As any ad or PR agency knows, our budgets are vulnerable when the economy turns soft. We’re seeing it now. Facebook parent company Meta has warned of an advertising slowdown. Broadcast outlets and publishers also report headwinds, though the views are mixed.
On the bright side, a Muck Rack study shows PR expenditures may rise in some sectors, including travel and energy. And in the UK, some speculate that businesses will “trade down” to PR by cutting more expensive marketing programs. In PR’s favor, we’ve seen the power of brand visibility during a crisis; I’d argue that many PR winners of the early Covid years – like Apple and Amazon – are well positioned to weather a coming storm.
But let’s face it, recession worries are often a self-fulfilling prophecy. Businesses anxious about the economy may opt to “pause” their PR program, to use my least favorite euphemism. They can always resume when the storm has passed, the reasoning goes.
But when it comes to the typical public relations investment, it’s a bad idea to hit the pause button at the first sign of trouble. PR has unique advantages and challenges, and a suspension can cost more in brand trust and reputation than it saves on paper.
Yet why should anyone take a PR person’s view on this?
Research data offers a more objective view. In response to an absence of rigorous research on the topic, Harvard Business School’s Ranjay Gulati and Nitin Nohria ran an ambitious study of recessionary periods. Over a full year they analyzed the strategy and performance of 4700 public companies during three global downturns, from 1980 to the 2000 dot-com bubble collapse. In the fascinating piece “Roaring Out of Recession,” published in 2010, the authors call their findings “stark and startling.”
The HBR co-authors divided corporate behavior in an economic downturn into four groups, from most reactive (“preventive-focused”) to those using an “optimal combination” of offensive and defensive strategies. What stands out is how poorly the “preventive-focused” companies fared in comparison to others. They averaged 6% in sales growth and 4% in profit growth, compared with 13% and 12% for companies deploying more offensive strategies. The most successful businesses? Measured by sales and EBITDA growth post-recession, those who did best cut costs by improving operational efficiency while investing in R&D and marketing as well as assets like plants and machinery.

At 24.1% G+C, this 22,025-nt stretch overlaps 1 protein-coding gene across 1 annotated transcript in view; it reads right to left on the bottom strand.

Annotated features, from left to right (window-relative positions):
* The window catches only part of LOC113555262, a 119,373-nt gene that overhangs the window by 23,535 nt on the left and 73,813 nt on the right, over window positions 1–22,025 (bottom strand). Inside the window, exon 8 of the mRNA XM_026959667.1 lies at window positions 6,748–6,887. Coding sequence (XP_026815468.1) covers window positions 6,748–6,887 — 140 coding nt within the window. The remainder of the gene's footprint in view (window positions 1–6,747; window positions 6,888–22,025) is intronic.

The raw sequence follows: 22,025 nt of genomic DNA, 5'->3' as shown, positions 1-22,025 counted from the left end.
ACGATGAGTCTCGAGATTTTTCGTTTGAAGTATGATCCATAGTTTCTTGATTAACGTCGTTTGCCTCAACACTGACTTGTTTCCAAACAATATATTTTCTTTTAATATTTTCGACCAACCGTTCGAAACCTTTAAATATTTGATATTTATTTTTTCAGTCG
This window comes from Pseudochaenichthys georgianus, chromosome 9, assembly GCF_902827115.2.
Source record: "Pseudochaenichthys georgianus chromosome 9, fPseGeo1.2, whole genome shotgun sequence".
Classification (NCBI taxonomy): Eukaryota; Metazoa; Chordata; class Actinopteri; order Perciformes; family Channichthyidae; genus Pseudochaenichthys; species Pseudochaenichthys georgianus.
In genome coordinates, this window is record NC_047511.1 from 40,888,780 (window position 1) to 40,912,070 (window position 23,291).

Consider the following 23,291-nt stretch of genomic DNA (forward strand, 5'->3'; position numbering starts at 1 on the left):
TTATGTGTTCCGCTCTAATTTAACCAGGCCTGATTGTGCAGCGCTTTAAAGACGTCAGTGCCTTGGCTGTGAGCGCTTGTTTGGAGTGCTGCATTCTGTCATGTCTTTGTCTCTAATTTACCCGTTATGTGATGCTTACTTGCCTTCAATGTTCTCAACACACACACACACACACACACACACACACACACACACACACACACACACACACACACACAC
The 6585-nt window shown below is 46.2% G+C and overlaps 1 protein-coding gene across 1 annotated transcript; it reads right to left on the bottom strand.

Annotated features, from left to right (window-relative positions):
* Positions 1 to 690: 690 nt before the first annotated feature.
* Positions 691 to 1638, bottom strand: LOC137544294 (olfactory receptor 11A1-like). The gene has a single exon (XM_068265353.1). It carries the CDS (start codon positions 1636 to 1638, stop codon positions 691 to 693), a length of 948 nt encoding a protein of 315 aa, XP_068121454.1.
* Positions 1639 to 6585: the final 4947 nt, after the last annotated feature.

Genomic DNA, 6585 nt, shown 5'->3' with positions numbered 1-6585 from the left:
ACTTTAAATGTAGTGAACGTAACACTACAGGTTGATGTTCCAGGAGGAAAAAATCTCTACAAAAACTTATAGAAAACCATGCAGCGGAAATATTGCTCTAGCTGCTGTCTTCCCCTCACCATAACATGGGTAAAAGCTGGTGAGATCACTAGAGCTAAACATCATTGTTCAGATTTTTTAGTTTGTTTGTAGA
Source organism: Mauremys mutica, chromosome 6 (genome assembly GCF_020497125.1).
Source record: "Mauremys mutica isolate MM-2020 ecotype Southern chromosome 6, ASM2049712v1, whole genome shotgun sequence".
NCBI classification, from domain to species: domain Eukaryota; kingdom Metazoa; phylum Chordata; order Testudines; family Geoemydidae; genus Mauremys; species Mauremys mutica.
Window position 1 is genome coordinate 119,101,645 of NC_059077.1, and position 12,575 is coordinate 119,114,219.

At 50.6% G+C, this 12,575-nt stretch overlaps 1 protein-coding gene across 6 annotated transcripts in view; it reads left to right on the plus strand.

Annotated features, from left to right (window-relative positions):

The HBS study looked at the big picture. But, when it comes to proactive public relations in particular, why should businesses continue to invest when a downturn looms? Here are the most compelling reasons in my view.
It stands to reason that some businesses will cut back on marketing, advertising and PR when a downturn approaches. A company that invests, by contrast, is poised to pull ahead of quieter competitors. It’s an exceptional opportunity to gain share of voice. And public relations in particular simply doesn’t lend itself to sudden starts and stops. Media relations results can lag activity by three months or more. Unlike digital advertising, turning the “PR spigot” back on after a hiatus won’t instantly increase sales. A business can easily lose a year of momentum and share of voice by suspending PR efforts.
And that lost momentum isn’t just due to the price of inactivity. Falling behind is costly, and there are practical concerns around a resumption of efforts that make a PR pause particularly counterproductive. Pulling an entire team off a PR program, whether through an outside agency or internal layoffs, means that team may not be available once PR resumes. We’re not talking about a highly automated practice, like digital advertising. The institutional experience, knowledge, and relationships that make PR work well are lost or at least disrupted. In a fast recovery, this is a disadvantage.
In uncertain times, intangibles like brand trust are even more valuable. No amount of paid advertising can buy trust. And I’d argue that no marketing function confers the credibility and SEO impact of earned media. In comparison to advertising, PR is both more cost-effective and more flexible. Dropping proactive media relations can also pose a reputation risk. “PR cannot fix an economic slump. What it can do is insulate a company, to a meaningful degree, from the reputational impacts of one,” explains former PRSA president Andrew Graham.
The downturn we face is an unusual one – a blazing-hot employment market tempered by slowing GDP growth and inflation. But consumer spending has continued to grow. It’s a puzzle that has stymied the forecasters and defied historical trends. If economists can’t even predict what the future brings I know the rest of us can’t, but the unique combination of indicators poses a red flag to reflexive budget-cutters.
Most importantly, an ongoing PR program can power a leap forward once the economy recovers. Companies who invest in media and influencer relations will be well positioned to build upon the customer engagement that ongoing PR helps drive. Every component that shores up relations with media, stakeholders, customers and employees lays the groundwork for the future.
Rather than turn off the PR switch, most organizations are better served by making surgical cuts or thoughtful budget reallocations over wholesale eliminations of key programs and tactics. By maintaining a proactive PR engagement, companies can project strength and financial stability in the face of uncertainty and be poised to win where others falter.